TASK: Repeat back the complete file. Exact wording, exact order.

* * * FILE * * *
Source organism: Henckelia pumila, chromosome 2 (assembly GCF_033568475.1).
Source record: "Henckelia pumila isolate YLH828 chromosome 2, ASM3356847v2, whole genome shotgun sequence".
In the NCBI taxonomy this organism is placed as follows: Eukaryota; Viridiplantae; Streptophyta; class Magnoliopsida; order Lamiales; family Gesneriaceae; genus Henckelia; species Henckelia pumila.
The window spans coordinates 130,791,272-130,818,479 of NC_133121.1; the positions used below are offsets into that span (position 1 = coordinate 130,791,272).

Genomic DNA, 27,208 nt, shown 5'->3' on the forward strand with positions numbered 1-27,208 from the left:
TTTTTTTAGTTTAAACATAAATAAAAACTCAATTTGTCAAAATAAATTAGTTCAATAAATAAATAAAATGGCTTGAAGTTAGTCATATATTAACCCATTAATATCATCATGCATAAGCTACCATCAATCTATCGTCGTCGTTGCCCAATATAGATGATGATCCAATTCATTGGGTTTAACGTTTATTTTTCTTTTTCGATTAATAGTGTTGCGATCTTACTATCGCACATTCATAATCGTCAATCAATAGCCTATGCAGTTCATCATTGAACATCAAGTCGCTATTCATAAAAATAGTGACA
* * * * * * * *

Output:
Source organism: Henckelia pumila, chromosome 2 (assembly GCF_033568475.1).
Source record: "Henckelia pumila isolate YLH828 chromosome 2, ASM3356847v2, whole genome shotgun sequence".
In the NCBI taxonomy this organism is placed as follows: Eukaryota; Viridiplantae; Streptophyta; class Magnoliopsida; order Lamiales; family Gesneriaceae; genus Henckelia; species Henckelia pumila.
The window spans coordinates 130,791,272-130,818,479 of NC_133121.1; the positions used below are offsets into that span (position 1 = coordinate 130,791,272).

Genomic DNA, 27,208 nt, shown 5'->3' on the forward strand with positions numbered 1-27,208 from the left:
TTTTTTTAGTTTAAACATAAATAAAAACTCAATTTGTCAAAATAAATTAGTTCAATAAATAAATAAAATGGCTTGAAGTTAGTCATATATTAACCCATTAATATCATCATGCATAAGCTACCATCAATCTATCGTCGTCGTTGCCCAATATAGATGATGATCCAATTCATTGGGTTTAACGTTTATTTTTCTTTTTCGATTAATAGTGTTGCGATCTTACTATCGCACATTCATAATCGTCAATCAATAGCCTATGCAGTTCATCATTGAACATCAAGTCGCTATTCATAAAAATAGTGACA